From previous posts I had a formula \(V=u+at\) it is correct. (Velocity is integral of acceleration w/ respect to time, + initial value of our initial velocity u) So, velocity at at t=3.6 should be given by V=25m/s -9.81(m/s\(^2\))•[5.1(s)-3.7(s)]=11.266m/s but that is incorrect.

  16. jim_thompson5910
    • one year ago
    Best Response
    You've already chosen the best response.
    Medals 0

    you're only considering the vertical component though

  17. idku
    • one year ago
    Best Response
    You've already chosen the best response.
    Medals 0

    so instead of 25m/s I should take 41m/s /

  18. idku
    • one year ago
    Best Response
    You've already chosen the best response.
    Medals 0

    ?

  19. jim_thompson5910
    • one year ago
    Best Response
    You've already chosen the best response.
    Medals 0

    well I'm thinking it would be the result of [1]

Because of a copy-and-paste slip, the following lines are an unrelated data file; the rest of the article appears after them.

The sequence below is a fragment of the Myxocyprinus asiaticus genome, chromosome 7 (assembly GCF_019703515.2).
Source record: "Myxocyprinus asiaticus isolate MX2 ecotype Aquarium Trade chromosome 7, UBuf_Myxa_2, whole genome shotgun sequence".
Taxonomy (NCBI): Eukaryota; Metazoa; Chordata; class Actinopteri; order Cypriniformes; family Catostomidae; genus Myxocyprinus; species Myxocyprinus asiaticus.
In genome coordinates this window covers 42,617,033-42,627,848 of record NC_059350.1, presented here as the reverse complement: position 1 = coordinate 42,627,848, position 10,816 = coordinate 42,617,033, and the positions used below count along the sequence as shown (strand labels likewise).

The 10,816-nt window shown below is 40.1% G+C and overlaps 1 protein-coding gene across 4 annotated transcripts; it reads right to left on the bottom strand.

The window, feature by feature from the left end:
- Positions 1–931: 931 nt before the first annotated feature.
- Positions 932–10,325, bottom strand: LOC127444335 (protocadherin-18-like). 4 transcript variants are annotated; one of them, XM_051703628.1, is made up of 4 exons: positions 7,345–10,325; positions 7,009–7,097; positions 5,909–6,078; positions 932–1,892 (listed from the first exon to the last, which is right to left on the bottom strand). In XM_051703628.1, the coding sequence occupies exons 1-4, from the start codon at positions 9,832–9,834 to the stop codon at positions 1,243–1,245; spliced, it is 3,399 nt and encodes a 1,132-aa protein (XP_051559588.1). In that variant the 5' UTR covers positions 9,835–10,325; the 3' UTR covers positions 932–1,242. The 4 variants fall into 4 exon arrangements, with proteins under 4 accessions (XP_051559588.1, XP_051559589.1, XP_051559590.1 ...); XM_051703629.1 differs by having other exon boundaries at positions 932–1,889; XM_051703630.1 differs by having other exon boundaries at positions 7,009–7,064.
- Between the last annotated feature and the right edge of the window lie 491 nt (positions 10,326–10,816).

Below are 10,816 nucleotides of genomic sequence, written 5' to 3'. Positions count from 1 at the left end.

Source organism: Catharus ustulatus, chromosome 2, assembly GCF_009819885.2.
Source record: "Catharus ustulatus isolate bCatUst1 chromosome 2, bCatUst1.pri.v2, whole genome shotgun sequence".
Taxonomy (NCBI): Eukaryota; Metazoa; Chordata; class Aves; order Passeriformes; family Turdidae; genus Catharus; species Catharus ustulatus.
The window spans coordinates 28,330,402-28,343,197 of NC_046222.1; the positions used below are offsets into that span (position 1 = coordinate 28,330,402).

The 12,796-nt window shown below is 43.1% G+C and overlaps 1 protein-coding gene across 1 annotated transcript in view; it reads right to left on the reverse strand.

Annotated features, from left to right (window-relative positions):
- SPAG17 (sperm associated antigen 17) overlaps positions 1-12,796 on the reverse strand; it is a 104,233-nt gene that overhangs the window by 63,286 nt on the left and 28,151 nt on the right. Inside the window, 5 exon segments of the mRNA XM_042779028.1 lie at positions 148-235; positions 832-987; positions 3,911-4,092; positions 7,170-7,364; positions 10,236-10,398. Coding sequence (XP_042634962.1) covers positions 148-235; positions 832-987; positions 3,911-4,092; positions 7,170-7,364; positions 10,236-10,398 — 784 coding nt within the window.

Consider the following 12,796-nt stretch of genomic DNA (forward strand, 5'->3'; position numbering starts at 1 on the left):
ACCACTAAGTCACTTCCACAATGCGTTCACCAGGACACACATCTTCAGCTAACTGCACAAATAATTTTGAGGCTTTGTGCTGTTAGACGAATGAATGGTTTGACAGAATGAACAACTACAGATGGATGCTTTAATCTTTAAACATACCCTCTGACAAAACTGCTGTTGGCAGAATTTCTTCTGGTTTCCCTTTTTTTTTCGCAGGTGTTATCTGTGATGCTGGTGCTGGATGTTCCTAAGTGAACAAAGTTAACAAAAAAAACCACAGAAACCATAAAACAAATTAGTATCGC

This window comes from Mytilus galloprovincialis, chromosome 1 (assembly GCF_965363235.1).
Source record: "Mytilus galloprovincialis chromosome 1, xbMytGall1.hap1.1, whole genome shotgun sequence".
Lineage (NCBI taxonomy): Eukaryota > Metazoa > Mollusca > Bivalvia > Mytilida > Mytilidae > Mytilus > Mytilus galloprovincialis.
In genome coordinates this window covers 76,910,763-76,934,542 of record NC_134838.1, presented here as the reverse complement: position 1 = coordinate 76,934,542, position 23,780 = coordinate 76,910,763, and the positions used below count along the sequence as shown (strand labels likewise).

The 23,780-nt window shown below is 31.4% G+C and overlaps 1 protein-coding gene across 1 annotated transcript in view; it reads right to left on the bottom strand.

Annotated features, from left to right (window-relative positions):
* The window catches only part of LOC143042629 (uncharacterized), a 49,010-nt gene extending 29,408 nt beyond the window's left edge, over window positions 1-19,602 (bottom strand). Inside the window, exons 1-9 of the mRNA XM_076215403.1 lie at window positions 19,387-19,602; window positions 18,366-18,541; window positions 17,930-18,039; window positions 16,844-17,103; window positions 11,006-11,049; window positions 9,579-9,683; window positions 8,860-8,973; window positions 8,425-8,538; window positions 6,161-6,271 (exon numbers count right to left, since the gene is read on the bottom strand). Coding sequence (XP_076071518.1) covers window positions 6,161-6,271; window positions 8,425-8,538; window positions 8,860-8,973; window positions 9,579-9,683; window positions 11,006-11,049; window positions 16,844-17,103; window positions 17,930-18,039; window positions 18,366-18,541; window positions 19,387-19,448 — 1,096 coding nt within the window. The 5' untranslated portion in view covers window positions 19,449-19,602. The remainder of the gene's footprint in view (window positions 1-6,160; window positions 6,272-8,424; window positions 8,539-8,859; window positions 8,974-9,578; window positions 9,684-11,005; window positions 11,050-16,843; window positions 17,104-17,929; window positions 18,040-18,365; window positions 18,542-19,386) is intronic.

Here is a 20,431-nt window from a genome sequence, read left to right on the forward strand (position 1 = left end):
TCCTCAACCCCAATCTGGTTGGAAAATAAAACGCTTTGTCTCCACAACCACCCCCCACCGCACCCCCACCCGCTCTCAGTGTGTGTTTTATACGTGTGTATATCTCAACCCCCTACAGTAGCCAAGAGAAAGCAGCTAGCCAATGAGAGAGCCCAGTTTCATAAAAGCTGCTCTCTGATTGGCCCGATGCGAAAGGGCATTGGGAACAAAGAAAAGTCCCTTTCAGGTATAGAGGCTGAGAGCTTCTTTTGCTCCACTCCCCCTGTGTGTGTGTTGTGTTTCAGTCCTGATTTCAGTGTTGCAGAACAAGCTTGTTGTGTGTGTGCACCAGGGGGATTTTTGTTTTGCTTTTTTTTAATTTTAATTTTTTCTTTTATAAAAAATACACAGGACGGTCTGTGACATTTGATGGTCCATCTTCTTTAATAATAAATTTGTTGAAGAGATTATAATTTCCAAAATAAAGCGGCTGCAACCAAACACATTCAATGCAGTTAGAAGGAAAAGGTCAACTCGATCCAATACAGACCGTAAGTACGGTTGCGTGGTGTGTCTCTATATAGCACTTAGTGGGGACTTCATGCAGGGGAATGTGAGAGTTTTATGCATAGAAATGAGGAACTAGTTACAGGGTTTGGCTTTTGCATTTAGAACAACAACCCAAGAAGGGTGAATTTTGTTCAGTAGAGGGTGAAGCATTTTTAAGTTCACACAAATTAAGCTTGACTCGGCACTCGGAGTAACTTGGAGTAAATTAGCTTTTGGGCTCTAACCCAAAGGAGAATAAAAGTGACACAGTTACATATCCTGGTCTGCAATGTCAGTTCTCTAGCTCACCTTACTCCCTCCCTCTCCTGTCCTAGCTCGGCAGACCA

20. jim_thompson5910
    • one year ago
    Best Response
    You've already chosen the best response.
    Medals 0

    since that's the composition of the vertical and horizontal speeds

  21. jim_thompson5910
    • one year ago
    Best Response
    You've already chosen the best response.
    Medals 0

    I'm not sure though

  22. idku
    • one year ago
    Best Response
    You've already chosen the best response.
    Medals 0

    Maybe I can tag @dan815

  23. Not the answer you are looking for?
    Search for more explanations.

    • Attachments:

Ask your own question

Sign Up
Find more explanations on OpenStudy
Privacy Policy

Your question is ready. Sign up for free to start getting answers.

spraguer (Moderator)
5 → View Detailed Profile

is replying to Can someone tell me what button the professor is hitting...

23

  • Teamwork 19 Teammate
  • Problem Solving 19 Hero
  • You have blocked this person.
  • ✔ You're a fan Checking fan status...

Thanks for being so helpful in mathematics. If you are getting quality help, make sure you spread the word about OpenStudy.

This is the testimonial you wrote.
You haven't written a testimonial for Owlfred.